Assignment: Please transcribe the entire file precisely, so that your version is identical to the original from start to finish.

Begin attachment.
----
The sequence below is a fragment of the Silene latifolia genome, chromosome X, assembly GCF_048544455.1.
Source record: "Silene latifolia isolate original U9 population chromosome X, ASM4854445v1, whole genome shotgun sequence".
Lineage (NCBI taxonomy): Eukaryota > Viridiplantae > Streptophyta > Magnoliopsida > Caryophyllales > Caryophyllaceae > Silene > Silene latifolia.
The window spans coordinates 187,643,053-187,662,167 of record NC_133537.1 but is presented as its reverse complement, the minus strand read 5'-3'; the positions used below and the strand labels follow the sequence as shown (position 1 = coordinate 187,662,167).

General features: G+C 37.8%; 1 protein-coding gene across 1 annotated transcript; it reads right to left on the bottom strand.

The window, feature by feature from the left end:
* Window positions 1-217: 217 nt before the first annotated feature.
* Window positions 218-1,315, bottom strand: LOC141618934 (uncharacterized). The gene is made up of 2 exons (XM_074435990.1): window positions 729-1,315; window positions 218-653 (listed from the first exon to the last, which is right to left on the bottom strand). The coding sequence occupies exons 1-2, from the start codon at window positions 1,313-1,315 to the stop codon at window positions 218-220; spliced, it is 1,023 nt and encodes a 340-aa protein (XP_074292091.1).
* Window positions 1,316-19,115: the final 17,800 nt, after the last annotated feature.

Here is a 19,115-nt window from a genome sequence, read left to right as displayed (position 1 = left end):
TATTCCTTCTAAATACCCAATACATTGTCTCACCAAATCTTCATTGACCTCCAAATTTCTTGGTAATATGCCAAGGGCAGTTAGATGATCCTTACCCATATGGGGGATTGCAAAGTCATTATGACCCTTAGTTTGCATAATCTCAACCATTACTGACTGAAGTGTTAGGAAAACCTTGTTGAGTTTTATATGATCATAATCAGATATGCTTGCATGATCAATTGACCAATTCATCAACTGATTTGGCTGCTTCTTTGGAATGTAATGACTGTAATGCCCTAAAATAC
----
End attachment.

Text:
The sequence below is a fragment of the Silene latifolia genome, chromosome X, assembly GCF_048544455.1.
Source record: "Silene latifolia isolate original U9 population chromosome X, ASM4854445v1, whole genome shotgun sequence".
Lineage (NCBI taxonomy): Eukaryota > Viridiplantae > Streptophyta > Magnoliopsida > Caryophyllales > Caryophyllaceae > Silene > Silene latifolia.
The window spans coordinates 187,643,053-187,662,167 of record NC_133537.1 but is presented as its reverse complement, the minus strand read 5'-3'; the positions used below and the strand labels follow the sequence as shown (position 1 = coordinate 187,662,167).

General features: G+C 37.8%; 1 protein-coding gene across 1 annotated transcript; it reads right to left on the bottom strand.

The window, feature by feature from the left end:
* Window positions 1-217: 217 nt before the first annotated feature.
* Window positions 218-1,315, bottom strand: LOC141618934 (uncharacterized). The gene is made up of 2 exons (XM_074435990.1): window positions 729-1,315; window positions 218-653 (listed from the first exon to the last, which is right to left on the bottom strand). The coding sequence occupies exons 1-2, from the start codon at window positions 1,313-1,315 to the stop codon at window positions 218-220; spliced, it is 1,023 nt and encodes a 340-aa protein (XP_074292091.1).
* Window positions 1,316-19,115: the final 17,800 nt, after the last annotated feature.

Here is a 19,115-nt window from a genome sequence, read left to right as displayed (position 1 = left end):
TATTCCTTCTAAATACCCAATACATTGTCTCACCAAATCTTCATTGACCTCCAAATTTCTTGGTAATATGCCAAGGGCAGTTAGATGATCCTTACCCATATGGGGGATTGCAAAGTCATTATGACCCTTAGTTTGCATAATCTCAACCATTACTGACTGAAGTGTTAGGAAAACCTTGTTGAGTTTTATATGATCATAATCAGATATGCTTGCATGATCAATTGACCAATTCATCAACTGATTTGGCTGCTTCTTTGGAATGTAATGACTGTAATGCCCTAAAATAC